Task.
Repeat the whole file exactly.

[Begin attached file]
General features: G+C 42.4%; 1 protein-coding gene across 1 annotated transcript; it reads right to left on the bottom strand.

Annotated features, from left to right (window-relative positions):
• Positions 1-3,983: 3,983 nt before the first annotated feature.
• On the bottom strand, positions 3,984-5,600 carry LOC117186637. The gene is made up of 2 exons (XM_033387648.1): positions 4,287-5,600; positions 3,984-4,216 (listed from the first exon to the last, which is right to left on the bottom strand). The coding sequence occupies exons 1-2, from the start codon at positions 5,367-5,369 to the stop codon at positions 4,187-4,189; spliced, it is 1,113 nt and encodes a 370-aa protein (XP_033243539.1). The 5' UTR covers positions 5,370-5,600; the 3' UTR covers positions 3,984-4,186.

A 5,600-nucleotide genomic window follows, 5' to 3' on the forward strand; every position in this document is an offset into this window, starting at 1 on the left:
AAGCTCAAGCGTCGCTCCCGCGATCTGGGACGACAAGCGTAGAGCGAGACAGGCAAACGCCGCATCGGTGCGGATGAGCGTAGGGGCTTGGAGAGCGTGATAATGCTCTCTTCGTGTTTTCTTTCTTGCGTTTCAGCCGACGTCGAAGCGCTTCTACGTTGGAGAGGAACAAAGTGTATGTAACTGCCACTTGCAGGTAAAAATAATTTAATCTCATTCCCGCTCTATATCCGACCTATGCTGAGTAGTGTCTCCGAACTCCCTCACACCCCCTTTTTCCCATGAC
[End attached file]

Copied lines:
General features: G+C 42.4%; 1 protein-coding gene across 1 annotated transcript; it reads right to left on the bottom strand.

Annotated features, from left to right (window-relative positions):
• Positions 1-3,983: 3,983 nt before the first annotated feature.
• On the bottom strand, positions 3,984-5,600 carry LOC117186637. The gene is made up of 2 exons (XM_033387648.1): positions 4,287-5,600; positions 3,984-4,216 (listed from the first exon to the last, which is right to left on the bottom strand). The coding sequence occupies exons 1-2, from the start codon at positions 5,367-5,369 to the stop codon at positions 4,187-4,189; spliced, it is 1,113 nt and encodes a 370-aa protein (XP_033243539.1). The 5' UTR covers positions 5,370-5,600; the 3' UTR covers positions 3,984-4,186.

A 5,600-nucleotide genomic window follows, 5' to 3' on the forward strand; every position in this document is an offset into this window, starting at 1 on the left:
AAGCTCAAGCGTCGCTCCCGCGATCTGGGACGACAAGCGTAGAGCGAGACAGGCAAACGCCGCATCGGTGCGGATGAGCGTAGGGGCTTGGAGAGCGTGATAATGCTCTCTTCGTGTTTTCTTTCTTGCGTTTCAGCCGACGTCGAAGCGCTTCTACGTTGGAGAGGAACAAAGTGTATGTAACTGCCACTTGCAGGTAAAAATAATTTAATCTCATTCCCGCTCTATATCCGACCTATGCTGAGTAGTGTCTCCGAACTCCCTCACACCCCCTTTTTCCCATGAC